Pokémon Go trading company, Gogogo, will no longer allow players to sell items for real money or use their phones to pay for them
Gogongo, a Pokémon Go company, will stop accepting items sold via the game, including “virtual items” that are real items like cards, gym badges and even Pokemon plush toys, according to the company’s new website.
The change comes after the Pokémon Go app for iOS and Android users became available to developers, which allowed players to make real money from trading virtual items and virtual goods.
Gogongo will be the only trading app in the US that will allow players directly to sell or buy virtual items.
In response, players of Pokémon Go will need to pay a small fee for virtual items, but will still be able to use their smartphones to trade those items.
Gogongo has received plenty of criticism over the past year, with the game receiving criticism for its lack of social aspects and lack of meaningful community support.
In January, Gopo announced a “pay-what-you-want” system, in which users would pay $1.99 to “take part in an online marketplace” and pay to “buy and sell virtual items”.
The company said it was working to improve the online shopping experience for Pokémon Go players, and was also “working to provide better content to better engage and connect with our community”.
Gogogo was founded in 2014 by Jason Farrar, a former employee of Zynga, who said the game had been “inventively developed and optimized for mobile” and was “part of the evolution of the social gaming space”.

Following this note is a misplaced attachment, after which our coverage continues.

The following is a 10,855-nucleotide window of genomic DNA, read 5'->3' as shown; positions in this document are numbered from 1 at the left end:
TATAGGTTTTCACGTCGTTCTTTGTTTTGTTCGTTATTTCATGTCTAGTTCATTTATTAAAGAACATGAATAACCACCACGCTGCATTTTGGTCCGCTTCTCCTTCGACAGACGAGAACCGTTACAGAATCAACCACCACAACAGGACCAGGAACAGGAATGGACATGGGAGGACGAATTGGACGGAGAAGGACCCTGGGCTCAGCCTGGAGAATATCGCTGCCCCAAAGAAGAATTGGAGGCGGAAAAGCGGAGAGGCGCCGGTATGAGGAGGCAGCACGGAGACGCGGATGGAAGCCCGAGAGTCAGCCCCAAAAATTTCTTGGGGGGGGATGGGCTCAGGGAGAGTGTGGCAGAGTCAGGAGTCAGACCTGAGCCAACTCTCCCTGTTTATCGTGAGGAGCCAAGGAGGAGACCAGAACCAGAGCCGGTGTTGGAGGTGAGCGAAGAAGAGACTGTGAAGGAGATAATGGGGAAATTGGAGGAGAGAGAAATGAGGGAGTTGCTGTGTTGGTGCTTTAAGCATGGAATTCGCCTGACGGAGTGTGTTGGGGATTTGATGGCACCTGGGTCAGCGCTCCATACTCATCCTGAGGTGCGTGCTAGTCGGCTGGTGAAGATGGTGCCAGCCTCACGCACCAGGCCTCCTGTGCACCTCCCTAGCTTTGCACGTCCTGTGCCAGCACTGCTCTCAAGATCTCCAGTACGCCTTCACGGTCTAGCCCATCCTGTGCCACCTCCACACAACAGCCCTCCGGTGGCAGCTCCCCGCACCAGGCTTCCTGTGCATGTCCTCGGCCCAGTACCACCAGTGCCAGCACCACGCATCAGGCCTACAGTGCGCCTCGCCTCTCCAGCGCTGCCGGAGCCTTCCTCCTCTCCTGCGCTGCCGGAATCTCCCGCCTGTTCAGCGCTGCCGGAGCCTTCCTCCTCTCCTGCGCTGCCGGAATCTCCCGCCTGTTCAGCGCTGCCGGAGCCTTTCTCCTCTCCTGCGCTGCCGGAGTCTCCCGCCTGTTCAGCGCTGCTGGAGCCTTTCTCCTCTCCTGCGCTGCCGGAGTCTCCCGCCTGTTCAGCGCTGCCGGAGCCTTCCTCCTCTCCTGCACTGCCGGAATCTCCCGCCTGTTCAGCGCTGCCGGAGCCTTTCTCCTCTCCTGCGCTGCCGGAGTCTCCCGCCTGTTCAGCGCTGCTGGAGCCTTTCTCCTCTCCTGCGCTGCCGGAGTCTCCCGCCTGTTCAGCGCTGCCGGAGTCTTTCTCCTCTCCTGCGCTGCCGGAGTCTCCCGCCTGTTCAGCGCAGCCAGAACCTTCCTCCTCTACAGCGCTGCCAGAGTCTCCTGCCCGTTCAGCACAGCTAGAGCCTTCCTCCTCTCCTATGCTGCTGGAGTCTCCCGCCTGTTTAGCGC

It had previously focused on creating a social app for its app store, which the company said would help “make social gaming more accessible and fun”.
Gopo’s new policy is a big win for players who have struggled to get in touch with developers, but it does not affect the company as a whole.
Gopos revenue in 2017 was $7.9m, according the company, and its CEO said the move was to “ensure that all of our users have the best possible experiences when they play”.
Gogonos CEO said he was confident that Gogono would continue to “continue to thrive” and that the company would not change its “core values”.
“We are constantly improving, and we have great ideas for future developments,” he said.
“I would like to thank all our partners for their support and we look forward to continuing to grow the company together.”
Gogolos founders Jason Farsad and Timo Biedrins also confirmed that the new policy had not impacted the company at all.
“We remain focused on helping our users experience the game in the best way possible, while ensuring that we have the tools and services to offer the best game possible,” the statement read.
“Our team will continue to improve and expand Gogololos services, services and features to ensure the best experiences for our customers.”
Farsad added that he was “really happy” with the new changes.
“Gogo has a long and successful history, and our users love it, so it’s a great step for Gogo to announce that it is ending the trading of virtual items with the platform,” he told Business Insider.
Gopolinos CEO Timo Bergen added that Gopolos “will continue to be focused on providing our users with the best experience and the most accurate information on Gogoloos services and products”.
“As Gogolinos, we believe that our customers deserve to be confident and have confidence in the accuracy and completeness of information they receive on Gopolinoes services and product.”